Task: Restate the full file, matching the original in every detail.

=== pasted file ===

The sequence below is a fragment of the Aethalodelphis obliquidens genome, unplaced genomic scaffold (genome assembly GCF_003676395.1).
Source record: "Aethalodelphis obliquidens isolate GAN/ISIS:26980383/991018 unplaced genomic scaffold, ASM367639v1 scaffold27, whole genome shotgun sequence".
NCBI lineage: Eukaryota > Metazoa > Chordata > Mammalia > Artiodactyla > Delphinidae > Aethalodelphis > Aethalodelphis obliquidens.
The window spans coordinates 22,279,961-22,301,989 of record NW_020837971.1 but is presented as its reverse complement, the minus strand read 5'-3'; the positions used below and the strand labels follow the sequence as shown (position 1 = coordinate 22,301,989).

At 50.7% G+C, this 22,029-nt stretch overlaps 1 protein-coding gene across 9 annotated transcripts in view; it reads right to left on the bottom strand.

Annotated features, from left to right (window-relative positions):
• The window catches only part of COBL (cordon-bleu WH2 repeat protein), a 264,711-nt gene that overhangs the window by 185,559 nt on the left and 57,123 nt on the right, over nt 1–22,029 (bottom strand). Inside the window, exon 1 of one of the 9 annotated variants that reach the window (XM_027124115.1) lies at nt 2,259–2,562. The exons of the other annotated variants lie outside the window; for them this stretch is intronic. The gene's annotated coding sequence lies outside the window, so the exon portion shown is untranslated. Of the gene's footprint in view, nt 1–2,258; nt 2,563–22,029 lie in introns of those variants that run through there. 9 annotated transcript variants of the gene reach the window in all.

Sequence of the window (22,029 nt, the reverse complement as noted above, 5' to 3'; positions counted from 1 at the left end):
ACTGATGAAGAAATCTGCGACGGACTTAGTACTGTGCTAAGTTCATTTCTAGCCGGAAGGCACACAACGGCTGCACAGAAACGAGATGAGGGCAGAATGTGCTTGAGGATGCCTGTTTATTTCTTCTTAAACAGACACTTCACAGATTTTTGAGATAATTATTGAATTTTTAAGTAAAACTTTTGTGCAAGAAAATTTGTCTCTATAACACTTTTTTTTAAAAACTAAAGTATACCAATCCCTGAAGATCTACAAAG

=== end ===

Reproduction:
The sequence below is a fragment of the Aethalodelphis obliquidens genome, unplaced genomic scaffold (genome assembly GCF_003676395.1).
Source record: "Aethalodelphis obliquidens isolate GAN/ISIS:26980383/991018 unplaced genomic scaffold, ASM367639v1 scaffold27, whole genome shotgun sequence".
NCBI lineage: Eukaryota > Metazoa > Chordata > Mammalia > Artiodactyla > Delphinidae > Aethalodelphis > Aethalodelphis obliquidens.
The window spans coordinates 22,279,961-22,301,989 of record NW_020837971.1 but is presented as its reverse complement, the minus strand read 5'-3'; the positions used below and the strand labels follow the sequence as shown (position 1 = coordinate 22,301,989).

At 50.7% G+C, this 22,029-nt stretch overlaps 1 protein-coding gene across 9 annotated transcripts in view; it reads right to left on the bottom strand.

Annotated features, from left to right (window-relative positions):
• The window catches only part of COBL (cordon-bleu WH2 repeat protein), a 264,711-nt gene that overhangs the window by 185,559 nt on the left and 57,123 nt on the right, over nt 1–22,029 (bottom strand). Inside the window, exon 1 of one of the 9 annotated variants that reach the window (XM_027124115.1) lies at nt 2,259–2,562. The exons of the other annotated variants lie outside the window; for them this stretch is intronic. The gene's annotated coding sequence lies outside the window, so the exon portion shown is untranslated. Of the gene's footprint in view, nt 1–2,258; nt 2,563–22,029 lie in introns of those variants that run through there. 9 annotated transcript variants of the gene reach the window in all.

Sequence of the window (22,029 nt, the reverse complement as noted above, 5' to 3'; positions counted from 1 at the left end):
ACTGATGAAGAAATCTGCGACGGACTTAGTACTGTGCTAAGTTCATTTCTAGCCGGAAGGCACACAACGGCTGCACAGAAACGAGATGAGGGCAGAATGTGCTTGAGGATGCCTGTTTATTTCTTCTTAAACAGACACTTCACAGATTTTTGAGATAATTATTGAATTTTTAAGTAAAACTTTTGTGCAAGAAAATTTGTCTCTATAACACTTTTTTTTAAAAACTAAAGTATACCAATCCCTGAAGATCTACAAAG